To Run or Not to Run

A modified force field problem-solving model, combined with qualitative and quantitative research, is used to analyze a political challenge and develop a campaign strategy.

The Challenge

A seven-term incumbent Mayor of a capitol city lost his last primary election. It was his first ever election loss after winning elections by a landslide for 35 years. His campaign manager wanted the mayor to run in the general election as a write-in candidate. The campaign manager knew that the Mayor wouldn't consider running unless there was a high probability of winning. The challenge was to determine with a high rate of certainty if the Mayor could win a general election as a write in candidate and, if a general election campaign was launched, to create a winning campaign strategy.


Robert Nelson was engaged to apply a modified force field problem-solving model as the analytical methodology to determine the likelihood of winning and to develop a winning general election strategy.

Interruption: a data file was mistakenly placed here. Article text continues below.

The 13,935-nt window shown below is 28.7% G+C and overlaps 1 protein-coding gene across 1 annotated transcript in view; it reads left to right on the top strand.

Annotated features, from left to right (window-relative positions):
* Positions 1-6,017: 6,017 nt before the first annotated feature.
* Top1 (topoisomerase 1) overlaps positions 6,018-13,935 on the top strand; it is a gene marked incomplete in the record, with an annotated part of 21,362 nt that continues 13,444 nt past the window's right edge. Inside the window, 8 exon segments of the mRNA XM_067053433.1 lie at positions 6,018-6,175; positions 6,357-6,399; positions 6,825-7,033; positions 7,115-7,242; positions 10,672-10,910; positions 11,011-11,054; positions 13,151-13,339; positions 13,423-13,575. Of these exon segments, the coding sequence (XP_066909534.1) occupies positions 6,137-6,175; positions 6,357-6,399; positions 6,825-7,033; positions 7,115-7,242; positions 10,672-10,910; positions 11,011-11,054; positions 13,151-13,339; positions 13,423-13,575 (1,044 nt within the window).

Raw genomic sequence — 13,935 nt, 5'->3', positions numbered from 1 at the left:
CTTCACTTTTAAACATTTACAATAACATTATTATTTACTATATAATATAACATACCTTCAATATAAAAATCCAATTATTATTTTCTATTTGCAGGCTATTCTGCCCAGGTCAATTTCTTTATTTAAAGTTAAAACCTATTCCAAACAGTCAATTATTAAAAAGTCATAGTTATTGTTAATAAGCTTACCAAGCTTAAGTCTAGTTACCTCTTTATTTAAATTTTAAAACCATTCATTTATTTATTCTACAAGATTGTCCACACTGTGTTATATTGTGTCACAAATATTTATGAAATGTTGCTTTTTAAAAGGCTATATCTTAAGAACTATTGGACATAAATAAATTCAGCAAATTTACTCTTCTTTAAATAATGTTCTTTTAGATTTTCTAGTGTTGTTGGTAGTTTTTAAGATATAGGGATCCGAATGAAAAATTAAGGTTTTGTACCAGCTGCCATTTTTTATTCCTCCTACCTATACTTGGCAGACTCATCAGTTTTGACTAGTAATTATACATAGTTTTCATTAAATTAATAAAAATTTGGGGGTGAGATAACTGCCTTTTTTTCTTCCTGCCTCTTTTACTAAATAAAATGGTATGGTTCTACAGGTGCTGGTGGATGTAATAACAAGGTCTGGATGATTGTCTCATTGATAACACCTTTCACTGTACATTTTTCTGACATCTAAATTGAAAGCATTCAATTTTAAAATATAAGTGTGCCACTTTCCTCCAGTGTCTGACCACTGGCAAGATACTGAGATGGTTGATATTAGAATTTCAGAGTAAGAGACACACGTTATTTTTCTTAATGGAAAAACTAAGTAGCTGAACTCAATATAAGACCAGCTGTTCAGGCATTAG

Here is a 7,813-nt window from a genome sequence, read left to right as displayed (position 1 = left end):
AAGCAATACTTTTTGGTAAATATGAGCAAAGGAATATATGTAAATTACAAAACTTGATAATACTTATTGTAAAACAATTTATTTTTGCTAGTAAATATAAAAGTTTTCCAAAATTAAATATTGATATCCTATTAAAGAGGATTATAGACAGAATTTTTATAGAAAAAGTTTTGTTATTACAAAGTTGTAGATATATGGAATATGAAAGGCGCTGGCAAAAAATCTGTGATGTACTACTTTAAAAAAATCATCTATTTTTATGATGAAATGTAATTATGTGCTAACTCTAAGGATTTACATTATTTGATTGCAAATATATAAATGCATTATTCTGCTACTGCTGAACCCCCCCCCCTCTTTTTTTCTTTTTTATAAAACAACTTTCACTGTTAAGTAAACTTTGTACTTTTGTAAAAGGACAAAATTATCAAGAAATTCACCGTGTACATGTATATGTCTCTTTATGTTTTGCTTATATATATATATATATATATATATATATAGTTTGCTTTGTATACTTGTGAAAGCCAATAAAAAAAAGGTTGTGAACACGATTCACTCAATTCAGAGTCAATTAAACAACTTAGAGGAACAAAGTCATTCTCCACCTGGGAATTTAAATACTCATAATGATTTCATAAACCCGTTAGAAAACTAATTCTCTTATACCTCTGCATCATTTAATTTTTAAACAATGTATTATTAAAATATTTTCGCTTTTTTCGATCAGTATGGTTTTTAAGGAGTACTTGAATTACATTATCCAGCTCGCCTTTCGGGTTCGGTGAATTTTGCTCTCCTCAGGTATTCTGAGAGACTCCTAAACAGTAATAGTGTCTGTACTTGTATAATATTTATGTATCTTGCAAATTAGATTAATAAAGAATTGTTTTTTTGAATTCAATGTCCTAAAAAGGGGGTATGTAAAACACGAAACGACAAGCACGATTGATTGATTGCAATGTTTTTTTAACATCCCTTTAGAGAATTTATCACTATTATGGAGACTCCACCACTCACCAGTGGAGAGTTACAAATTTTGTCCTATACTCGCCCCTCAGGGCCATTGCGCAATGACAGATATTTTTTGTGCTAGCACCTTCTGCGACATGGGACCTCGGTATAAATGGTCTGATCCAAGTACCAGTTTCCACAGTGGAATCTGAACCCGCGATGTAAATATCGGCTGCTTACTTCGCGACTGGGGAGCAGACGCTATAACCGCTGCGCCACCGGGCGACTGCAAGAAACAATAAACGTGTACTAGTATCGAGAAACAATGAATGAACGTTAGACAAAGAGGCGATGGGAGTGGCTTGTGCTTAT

A comprehensive analysis of the primary was conducted. The application of a force field problem-solving model surfaced 51 environmental forces (driving forces) pushing toward a victory for the incumbent in the general election and 59 forces creating barriers to a victory (restraining forces). Twenty-seven driving forces and 19 restraining forces related to the opponents campaign were identified. Nelson facilitated a series of sessions to develop assumptions about the general election campaign, including voter block behavior assumptions. Post-primary polling data was analyzed and a psycho-demographic profile created for each precinct. Finally, general election vote scenarios were generated.


Six strategic issues were formulated that, if addressed in a general election write-in bid, would result in victory. Tactics and action steps to achieve the strategic goals were also developed, along with a new campaign staffing structure.

In the end, the candidate chose not to run, notwithstanding the high probability of winning.